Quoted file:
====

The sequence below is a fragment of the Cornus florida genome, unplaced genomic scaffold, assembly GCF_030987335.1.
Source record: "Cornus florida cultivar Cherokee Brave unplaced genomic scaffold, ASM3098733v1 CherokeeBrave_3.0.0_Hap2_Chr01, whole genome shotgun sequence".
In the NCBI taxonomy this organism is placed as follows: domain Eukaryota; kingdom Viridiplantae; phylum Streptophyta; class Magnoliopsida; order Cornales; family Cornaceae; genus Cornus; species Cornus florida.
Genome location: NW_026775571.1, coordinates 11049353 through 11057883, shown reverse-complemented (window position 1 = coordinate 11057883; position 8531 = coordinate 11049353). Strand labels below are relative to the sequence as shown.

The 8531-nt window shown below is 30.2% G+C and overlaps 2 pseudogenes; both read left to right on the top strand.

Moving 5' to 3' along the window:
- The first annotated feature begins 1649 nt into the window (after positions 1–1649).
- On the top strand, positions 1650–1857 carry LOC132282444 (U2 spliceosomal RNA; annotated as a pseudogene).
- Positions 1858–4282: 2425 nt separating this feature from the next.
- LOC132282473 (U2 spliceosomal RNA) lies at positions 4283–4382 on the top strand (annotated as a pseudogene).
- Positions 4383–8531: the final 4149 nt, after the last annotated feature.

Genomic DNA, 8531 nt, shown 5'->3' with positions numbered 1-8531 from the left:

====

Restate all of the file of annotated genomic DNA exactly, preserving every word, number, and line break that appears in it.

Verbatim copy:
The sequence below is a fragment of the Cornus florida genome, unplaced genomic scaffold, assembly GCF_030987335.1.
Source record: "Cornus florida cultivar Cherokee Brave unplaced genomic scaffold, ASM3098733v1 CherokeeBrave_3.0.0_Hap2_Chr01, whole genome shotgun sequence".
In the NCBI taxonomy this organism is placed as follows: domain Eukaryota; kingdom Viridiplantae; phylum Streptophyta; class Magnoliopsida; order Cornales; family Cornaceae; genus Cornus; species Cornus florida.
Genome location: NW_026775571.1, coordinates 11049353 through 11057883, shown reverse-complemented (window position 1 = coordinate 11057883; position 8531 = coordinate 11049353). Strand labels below are relative to the sequence as shown.

The 8531-nt window shown below is 30.2% G+C and overlaps 2 pseudogenes; both read left to right on the top strand.

Moving 5' to 3' along the window:
- The first annotated feature begins 1649 nt into the window (after positions 1–1649).
- On the top strand, positions 1650–1857 carry LOC132282444 (U2 spliceosomal RNA; annotated as a pseudogene).
- Positions 1858–4282: 2425 nt separating this feature from the next.
- LOC132282473 (U2 spliceosomal RNA) lies at positions 4283–4382 on the top strand (annotated as a pseudogene).
- Positions 4383–8531: the final 4149 nt, after the last annotated feature.

Genomic DNA, 8531 nt, shown 5'->3' with positions numbered 1-8531 from the left: